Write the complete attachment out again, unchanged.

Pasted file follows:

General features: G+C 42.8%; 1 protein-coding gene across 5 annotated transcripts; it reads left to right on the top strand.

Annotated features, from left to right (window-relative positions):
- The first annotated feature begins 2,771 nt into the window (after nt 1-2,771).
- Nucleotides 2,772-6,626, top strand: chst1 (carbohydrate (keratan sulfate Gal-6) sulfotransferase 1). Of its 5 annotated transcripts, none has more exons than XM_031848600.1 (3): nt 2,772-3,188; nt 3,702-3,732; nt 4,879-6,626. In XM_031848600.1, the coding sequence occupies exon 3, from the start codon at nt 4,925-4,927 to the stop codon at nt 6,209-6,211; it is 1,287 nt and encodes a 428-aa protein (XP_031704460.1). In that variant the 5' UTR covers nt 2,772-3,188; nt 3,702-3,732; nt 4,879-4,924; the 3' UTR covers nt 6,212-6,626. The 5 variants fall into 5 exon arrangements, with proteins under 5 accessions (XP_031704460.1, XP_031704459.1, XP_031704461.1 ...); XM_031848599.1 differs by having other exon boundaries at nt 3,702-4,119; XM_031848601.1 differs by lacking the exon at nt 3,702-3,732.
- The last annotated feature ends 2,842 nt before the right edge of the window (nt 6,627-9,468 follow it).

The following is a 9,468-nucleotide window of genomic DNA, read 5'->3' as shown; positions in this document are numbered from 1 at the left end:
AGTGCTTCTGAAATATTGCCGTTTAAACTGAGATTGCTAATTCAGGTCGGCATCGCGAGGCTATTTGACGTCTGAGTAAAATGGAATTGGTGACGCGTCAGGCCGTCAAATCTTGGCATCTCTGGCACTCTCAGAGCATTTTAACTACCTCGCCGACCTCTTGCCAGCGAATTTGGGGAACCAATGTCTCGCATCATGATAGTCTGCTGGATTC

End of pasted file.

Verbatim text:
General features: G+C 42.8%; 1 protein-coding gene across 5 annotated transcripts; it reads left to right on the top strand.

Annotated features, from left to right (window-relative positions):
- The first annotated feature begins 2,771 nt into the window (after nt 1-2,771).
- Nucleotides 2,772-6,626, top strand: chst1 (carbohydrate (keratan sulfate Gal-6) sulfotransferase 1). Of its 5 annotated transcripts, none has more exons than XM_031848600.1 (3): nt 2,772-3,188; nt 3,702-3,732; nt 4,879-6,626. In XM_031848600.1, the coding sequence occupies exon 3, from the start codon at nt 4,925-4,927 to the stop codon at nt 6,209-6,211; it is 1,287 nt and encodes a 428-aa protein (XP_031704460.1). In that variant the 5' UTR covers nt 2,772-3,188; nt 3,702-3,732; nt 4,879-4,924; the 3' UTR covers nt 6,212-6,626. The 5 variants fall into 5 exon arrangements, with proteins under 5 accessions (XP_031704460.1, XP_031704459.1, XP_031704461.1 ...); XM_031848599.1 differs by having other exon boundaries at nt 3,702-4,119; XM_031848601.1 differs by lacking the exon at nt 3,702-3,732.
- The last annotated feature ends 2,842 nt before the right edge of the window (nt 6,627-9,468 follow it).

The following is a 9,468-nucleotide window of genomic DNA, read 5'->3' as shown; positions in this document are numbered from 1 at the left end:
AGTGCTTCTGAAATATTGCCGTTTAAACTGAGATTGCTAATTCAGGTCGGCATCGCGAGGCTATTTGACGTCTGAGTAAAATGGAATTGGTGACGCGTCAGGCCGTCAAATCTTGGCATCTCTGGCACTCTCAGAGCATTTTAACTACCTCGCCGACCTCTTGCCAGCGAATTTGGGGAACCAATGTCTCGCATCATGATAGTCTGCTGGATTC